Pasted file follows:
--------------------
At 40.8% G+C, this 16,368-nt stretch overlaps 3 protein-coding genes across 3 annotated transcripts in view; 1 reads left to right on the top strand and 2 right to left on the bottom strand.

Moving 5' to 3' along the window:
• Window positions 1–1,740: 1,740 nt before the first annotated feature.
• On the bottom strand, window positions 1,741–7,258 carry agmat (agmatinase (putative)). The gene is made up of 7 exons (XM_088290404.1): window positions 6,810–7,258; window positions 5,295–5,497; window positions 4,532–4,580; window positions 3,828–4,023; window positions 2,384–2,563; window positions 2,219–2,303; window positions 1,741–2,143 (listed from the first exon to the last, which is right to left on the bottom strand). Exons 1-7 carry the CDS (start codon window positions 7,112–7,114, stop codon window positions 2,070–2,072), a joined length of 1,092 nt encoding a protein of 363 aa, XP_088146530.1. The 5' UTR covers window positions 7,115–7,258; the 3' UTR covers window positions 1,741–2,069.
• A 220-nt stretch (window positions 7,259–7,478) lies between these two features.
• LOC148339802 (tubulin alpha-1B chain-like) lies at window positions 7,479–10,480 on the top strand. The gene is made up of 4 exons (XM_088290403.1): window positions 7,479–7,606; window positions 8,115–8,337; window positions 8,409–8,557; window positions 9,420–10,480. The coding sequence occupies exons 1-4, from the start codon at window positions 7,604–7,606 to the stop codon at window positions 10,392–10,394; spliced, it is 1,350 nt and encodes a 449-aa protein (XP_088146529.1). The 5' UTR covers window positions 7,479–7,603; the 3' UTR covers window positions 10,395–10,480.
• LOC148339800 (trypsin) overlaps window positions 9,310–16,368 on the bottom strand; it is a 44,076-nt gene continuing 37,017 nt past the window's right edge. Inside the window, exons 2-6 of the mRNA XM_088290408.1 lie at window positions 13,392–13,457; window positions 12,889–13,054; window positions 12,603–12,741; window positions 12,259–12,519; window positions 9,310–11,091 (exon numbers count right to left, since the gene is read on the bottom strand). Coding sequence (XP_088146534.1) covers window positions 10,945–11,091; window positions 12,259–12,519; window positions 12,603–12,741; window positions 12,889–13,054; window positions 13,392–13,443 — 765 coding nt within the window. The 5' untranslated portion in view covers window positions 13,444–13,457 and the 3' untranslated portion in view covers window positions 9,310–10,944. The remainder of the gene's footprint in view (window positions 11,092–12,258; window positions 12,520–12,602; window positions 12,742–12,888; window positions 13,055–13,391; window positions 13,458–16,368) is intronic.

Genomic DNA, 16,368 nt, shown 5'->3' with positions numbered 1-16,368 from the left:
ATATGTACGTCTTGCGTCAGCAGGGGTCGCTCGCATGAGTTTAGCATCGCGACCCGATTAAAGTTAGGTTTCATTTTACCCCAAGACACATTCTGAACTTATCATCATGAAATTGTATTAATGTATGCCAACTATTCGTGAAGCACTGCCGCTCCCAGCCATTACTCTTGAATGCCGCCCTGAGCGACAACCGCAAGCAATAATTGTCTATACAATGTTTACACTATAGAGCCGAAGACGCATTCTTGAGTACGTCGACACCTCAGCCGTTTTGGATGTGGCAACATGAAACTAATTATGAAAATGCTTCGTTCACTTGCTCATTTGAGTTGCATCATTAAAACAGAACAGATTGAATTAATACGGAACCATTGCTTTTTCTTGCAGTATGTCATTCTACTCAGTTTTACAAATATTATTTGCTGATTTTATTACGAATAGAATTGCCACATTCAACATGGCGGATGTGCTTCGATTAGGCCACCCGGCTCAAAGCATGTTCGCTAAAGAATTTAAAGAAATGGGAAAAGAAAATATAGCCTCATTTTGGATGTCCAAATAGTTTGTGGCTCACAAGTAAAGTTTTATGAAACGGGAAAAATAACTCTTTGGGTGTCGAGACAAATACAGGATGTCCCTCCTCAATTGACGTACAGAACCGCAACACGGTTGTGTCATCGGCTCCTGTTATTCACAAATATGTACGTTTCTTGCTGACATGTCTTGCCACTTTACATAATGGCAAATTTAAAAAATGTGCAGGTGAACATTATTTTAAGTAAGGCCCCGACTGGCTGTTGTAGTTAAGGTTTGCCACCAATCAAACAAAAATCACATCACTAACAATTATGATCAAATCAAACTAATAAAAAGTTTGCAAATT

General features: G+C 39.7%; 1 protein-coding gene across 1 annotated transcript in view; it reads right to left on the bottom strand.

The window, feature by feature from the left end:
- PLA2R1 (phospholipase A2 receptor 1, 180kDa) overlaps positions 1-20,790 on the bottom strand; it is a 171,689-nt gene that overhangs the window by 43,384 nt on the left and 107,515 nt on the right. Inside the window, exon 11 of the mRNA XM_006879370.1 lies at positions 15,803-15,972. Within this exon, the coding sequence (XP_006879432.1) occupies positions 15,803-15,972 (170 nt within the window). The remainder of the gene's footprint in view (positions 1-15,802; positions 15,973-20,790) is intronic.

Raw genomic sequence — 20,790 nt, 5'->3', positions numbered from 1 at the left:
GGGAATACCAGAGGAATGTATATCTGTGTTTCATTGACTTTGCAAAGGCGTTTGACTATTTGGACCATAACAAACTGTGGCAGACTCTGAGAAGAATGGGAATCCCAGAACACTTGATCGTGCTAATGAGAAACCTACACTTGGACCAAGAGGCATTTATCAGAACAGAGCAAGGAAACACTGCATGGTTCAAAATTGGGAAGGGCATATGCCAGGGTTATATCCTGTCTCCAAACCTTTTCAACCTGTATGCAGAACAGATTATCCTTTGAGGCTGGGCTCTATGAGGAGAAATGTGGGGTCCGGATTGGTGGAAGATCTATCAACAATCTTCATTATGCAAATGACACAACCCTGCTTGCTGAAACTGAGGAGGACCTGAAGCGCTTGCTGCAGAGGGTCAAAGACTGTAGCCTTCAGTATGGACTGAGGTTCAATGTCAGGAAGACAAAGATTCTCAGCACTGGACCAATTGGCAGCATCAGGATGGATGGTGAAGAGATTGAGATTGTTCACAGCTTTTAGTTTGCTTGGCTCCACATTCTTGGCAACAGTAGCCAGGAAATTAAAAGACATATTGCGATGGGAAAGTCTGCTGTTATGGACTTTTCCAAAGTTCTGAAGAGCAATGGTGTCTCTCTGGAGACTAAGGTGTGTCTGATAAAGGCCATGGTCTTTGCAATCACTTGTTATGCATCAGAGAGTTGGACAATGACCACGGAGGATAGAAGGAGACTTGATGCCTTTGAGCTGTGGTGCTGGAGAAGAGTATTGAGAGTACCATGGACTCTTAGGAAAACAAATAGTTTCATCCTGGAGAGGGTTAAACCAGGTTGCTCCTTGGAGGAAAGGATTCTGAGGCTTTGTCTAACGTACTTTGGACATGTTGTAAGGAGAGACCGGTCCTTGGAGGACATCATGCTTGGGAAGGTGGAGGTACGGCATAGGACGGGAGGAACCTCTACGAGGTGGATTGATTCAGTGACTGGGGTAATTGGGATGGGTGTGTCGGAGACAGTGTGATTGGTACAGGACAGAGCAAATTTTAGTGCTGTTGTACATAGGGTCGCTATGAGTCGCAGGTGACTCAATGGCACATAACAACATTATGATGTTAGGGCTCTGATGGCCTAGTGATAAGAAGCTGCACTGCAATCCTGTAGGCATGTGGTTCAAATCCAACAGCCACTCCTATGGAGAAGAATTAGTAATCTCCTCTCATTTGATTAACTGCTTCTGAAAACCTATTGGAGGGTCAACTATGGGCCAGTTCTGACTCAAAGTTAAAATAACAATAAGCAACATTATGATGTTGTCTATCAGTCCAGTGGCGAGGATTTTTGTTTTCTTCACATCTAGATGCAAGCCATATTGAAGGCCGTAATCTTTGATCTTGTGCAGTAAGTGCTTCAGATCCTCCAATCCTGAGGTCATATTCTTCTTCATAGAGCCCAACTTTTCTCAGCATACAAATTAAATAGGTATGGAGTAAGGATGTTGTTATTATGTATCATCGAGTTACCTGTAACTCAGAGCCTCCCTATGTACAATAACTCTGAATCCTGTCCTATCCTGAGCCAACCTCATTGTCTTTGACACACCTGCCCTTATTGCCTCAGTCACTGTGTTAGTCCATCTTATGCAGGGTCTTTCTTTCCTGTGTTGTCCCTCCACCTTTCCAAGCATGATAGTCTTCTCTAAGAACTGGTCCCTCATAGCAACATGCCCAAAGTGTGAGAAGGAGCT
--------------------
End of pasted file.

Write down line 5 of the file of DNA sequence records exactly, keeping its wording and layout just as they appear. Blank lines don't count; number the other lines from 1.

• A 220-nt stretch (window positions 7,259–7,478) lies between these two features.